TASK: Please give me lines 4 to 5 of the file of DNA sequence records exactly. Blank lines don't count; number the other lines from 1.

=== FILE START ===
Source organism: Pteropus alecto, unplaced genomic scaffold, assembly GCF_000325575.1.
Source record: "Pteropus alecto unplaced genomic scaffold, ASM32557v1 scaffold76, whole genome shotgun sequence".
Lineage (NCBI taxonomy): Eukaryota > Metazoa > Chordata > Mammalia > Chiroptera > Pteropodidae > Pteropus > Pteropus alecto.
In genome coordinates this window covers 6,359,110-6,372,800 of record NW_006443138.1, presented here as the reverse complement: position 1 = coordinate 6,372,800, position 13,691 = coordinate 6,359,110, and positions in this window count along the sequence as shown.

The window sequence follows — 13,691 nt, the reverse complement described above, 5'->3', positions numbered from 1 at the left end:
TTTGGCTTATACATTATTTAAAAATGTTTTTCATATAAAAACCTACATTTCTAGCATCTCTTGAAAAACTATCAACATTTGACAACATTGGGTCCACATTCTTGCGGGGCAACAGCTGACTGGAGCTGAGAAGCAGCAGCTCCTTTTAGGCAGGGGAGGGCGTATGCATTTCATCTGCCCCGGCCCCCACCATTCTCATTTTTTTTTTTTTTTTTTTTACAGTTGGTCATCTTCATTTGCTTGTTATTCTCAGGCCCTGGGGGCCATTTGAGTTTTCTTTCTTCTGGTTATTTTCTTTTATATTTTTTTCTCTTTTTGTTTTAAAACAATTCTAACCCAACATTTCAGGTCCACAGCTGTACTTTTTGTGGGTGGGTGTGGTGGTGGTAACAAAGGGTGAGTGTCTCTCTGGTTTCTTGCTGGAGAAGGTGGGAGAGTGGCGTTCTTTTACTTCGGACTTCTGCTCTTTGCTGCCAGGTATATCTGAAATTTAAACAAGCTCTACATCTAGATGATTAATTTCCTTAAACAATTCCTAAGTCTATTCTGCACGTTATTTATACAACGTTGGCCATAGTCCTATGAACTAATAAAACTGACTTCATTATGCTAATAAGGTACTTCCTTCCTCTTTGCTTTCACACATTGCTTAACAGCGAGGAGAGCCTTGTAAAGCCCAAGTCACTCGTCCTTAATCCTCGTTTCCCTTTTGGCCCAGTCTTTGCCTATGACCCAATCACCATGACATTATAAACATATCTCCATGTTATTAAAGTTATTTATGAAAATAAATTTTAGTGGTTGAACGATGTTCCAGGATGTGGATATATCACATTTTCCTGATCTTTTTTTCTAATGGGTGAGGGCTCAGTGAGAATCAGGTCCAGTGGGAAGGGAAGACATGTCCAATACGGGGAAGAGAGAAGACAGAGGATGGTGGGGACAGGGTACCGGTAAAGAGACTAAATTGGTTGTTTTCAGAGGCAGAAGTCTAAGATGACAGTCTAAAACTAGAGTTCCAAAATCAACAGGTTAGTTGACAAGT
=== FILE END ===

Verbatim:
In genome coordinates this window covers 6,359,110-6,372,800 of record NW_006443138.1, presented here as the reverse complement: position 1 = coordinate 6,372,800, position 13,691 = coordinate 6,359,110, and positions in this window count along the sequence as shown.

The window sequence follows — 13,691 nt, the reverse complement described above, 5'->3', positions numbered from 1 at the left end: